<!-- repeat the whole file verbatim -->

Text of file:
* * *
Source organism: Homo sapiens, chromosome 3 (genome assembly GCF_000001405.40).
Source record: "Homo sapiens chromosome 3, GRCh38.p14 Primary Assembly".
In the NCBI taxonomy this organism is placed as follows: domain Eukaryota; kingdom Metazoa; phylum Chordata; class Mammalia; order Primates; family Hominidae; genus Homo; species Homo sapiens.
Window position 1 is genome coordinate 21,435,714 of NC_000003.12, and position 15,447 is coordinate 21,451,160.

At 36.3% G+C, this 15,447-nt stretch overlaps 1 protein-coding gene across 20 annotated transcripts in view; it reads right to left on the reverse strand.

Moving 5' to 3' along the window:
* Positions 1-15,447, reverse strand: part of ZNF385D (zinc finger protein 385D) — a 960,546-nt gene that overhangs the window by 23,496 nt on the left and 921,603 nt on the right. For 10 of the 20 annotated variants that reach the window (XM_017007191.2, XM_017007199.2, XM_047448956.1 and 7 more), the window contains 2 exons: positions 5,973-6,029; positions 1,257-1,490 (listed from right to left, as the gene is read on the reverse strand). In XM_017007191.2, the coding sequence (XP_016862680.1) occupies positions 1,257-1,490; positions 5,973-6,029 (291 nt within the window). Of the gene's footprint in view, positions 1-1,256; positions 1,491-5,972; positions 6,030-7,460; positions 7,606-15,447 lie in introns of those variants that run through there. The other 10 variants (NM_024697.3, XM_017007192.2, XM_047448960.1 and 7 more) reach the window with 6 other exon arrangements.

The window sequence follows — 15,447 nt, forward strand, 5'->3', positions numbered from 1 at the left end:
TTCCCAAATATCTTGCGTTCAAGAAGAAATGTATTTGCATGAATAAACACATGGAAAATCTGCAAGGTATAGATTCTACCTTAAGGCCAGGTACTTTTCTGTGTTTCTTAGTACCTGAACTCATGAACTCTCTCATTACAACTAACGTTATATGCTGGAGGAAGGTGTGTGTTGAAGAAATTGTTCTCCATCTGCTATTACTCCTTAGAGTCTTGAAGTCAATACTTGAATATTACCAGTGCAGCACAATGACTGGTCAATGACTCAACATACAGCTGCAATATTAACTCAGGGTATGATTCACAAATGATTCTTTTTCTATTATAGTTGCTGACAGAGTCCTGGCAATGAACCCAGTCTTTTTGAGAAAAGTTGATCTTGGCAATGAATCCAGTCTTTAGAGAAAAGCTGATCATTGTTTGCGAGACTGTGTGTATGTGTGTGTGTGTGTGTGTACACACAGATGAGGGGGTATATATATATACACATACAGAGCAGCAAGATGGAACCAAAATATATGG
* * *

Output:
Source organism: Homo sapiens, chromosome 3 (genome assembly GCF_000001405.40).
Source record: "Homo sapiens chromosome 3, GRCh38.p14 Primary Assembly".
In the NCBI taxonomy this organism is placed as follows: domain Eukaryota; kingdom Metazoa; phylum Chordata; class Mammalia; order Primates; family Hominidae; genus Homo; species Homo sapiens.
Window position 1 is genome coordinate 21,435,714 of NC_000003.12, and position 15,447 is coordinate 21,451,160.

At 36.3% G+C, this 15,447-nt stretch overlaps 1 protein-coding gene across 20 annotated transcripts in view; it reads right to left on the reverse strand.

Moving 5' to 3' along the window:
* Positions 1-15,447, reverse strand: part of ZNF385D (zinc finger protein 385D) — a 960,546-nt gene that overhangs the window by 23,496 nt on the left and 921,603 nt on the right. For 10 of the 20 annotated variants that reach the window (XM_017007191.2, XM_017007199.2, XM_047448956.1 and 7 more), the window contains 2 exons: positions 5,973-6,029; positions 1,257-1,490 (listed from right to left, as the gene is read on the reverse strand). In XM_017007191.2, the coding sequence (XP_016862680.1) occupies positions 1,257-1,490; positions 5,973-6,029 (291 nt within the window). Of the gene's footprint in view, positions 1-1,256; positions 1,491-5,972; positions 6,030-7,460; positions 7,606-15,447 lie in introns of those variants that run through there. The other 10 variants (NM_024697.3, XM_017007192.2, XM_047448960.1 and 7 more) reach the window with 6 other exon arrangements.

The window sequence follows — 15,447 nt, forward strand, 5'->3', positions numbered from 1 at the left end:
TTCCCAAATATCTTGCGTTCAAGAAGAAATGTATTTGCATGAATAAACACATGGAAAATCTGCAAGGTATAGATTCTACCTTAAGGCCAGGTACTTTTCTGTGTTTCTTAGTACCTGAACTCATGAACTCTCTCATTACAACTAACGTTATATGCTGGAGGAAGGTGTGTGTTGAAGAAATTGTTCTCCATCTGCTATTACTCCTTAGAGTCTTGAAGTCAATACTTGAATATTACCAGTGCAGCACAATGACTGGTCAATGACTCAACATACAGCTGCAATATTAACTCAGGGTATGATTCACAAATGATTCTTTTTCTATTATAGTTGCTGACAGAGTCCTGGCAATGAACCCAGTCTTTTTGAGAAAAGTTGATCTTGGCAATGAATCCAGTCTTTAGAGAAAAGCTGATCATTGTTTGCGAGACTGTGTGTATGTGTGTGTGTGTGTGTGTACACACAGATGAGGGGGTATATATATATACACATACAGAGCAGCAAGATGGAACCAAAATATATGG